Najam then wrote the evidence showed a genuine issue of fact as to whether the dogs “had vicious or dangerous propensities,” considering Stafford’s admission that at least one of the dogs had bitten people in the past. He also noted that Martin testified to not seeing the “Beware of Dog” signs, creating a genuine issue as to whether had had actual knowledge of the dogs’ presence on the property.
“The jury may conclude that a reasonable person would have seen the signs and, as such, that Martin’s assertion that he did not see the signs lacks credibility,” Najam wrote. “These questions of fact cannot be answered as a matter of law on summary judgment.”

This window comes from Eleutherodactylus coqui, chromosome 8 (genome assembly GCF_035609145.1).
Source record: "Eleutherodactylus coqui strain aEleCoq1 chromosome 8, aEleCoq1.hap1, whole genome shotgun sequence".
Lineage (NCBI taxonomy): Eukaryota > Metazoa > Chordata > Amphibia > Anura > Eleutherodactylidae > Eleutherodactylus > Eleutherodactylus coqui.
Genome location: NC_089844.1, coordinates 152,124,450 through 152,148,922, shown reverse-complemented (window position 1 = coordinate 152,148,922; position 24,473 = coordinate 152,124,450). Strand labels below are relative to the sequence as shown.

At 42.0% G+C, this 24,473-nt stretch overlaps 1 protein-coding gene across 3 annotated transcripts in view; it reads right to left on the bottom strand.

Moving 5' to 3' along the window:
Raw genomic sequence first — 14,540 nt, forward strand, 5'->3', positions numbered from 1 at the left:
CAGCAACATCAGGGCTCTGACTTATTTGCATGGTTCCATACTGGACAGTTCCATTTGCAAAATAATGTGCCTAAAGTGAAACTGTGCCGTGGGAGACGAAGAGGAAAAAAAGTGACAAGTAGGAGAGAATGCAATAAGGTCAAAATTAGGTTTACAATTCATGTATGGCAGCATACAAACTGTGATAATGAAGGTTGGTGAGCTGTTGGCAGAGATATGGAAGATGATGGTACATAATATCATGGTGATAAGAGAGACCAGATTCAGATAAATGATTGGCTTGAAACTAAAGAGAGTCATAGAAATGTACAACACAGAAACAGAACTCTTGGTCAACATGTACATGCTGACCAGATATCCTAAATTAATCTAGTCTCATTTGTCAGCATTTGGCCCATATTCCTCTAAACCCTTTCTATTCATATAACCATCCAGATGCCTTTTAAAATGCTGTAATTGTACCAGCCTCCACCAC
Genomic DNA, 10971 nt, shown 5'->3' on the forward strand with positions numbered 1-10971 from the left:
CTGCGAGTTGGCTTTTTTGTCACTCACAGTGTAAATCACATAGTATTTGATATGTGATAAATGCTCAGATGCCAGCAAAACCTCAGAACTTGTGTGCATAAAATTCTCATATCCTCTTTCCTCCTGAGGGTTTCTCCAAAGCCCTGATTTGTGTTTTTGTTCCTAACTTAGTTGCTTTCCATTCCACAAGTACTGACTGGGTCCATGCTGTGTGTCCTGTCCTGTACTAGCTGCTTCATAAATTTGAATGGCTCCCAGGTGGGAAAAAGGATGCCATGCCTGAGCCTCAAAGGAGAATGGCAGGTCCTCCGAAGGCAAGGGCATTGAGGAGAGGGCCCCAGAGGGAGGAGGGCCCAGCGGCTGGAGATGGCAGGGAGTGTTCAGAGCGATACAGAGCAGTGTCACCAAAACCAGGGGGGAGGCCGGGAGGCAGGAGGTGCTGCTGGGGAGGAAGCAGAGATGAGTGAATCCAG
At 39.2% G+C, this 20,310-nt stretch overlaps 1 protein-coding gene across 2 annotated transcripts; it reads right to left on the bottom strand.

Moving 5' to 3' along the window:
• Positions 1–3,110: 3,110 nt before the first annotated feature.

The case was remanded for further proceedings.
Miscellaneous – Medical Records
Mary (Jones) Shirey v. Rex Flenar, M.D.
The Indiana Court of Appeals has struck down a claim for a private right of action raised under Indiana’s medical record production statute, but allowed a spoliation claim against a doctor who no longer possesses a patient’s medical records to proceed. However, two judges urged the Indiana Supreme Court to reconsider a 1991 opinion that required them to strike the private right of action claim.
In Mary (Jones) Shirey v. Rex Flenar, M.D., 02A03-1704-MI-876, Mary Shirey was injured in a car accident in March 2013 and sought treatment from Dr. Rex Flenar. Shirey filed a complaint against Flenar in August 2016, alleging her attorney had requested her medical records and bills multiple times over the course of three years, but Flenar never responded.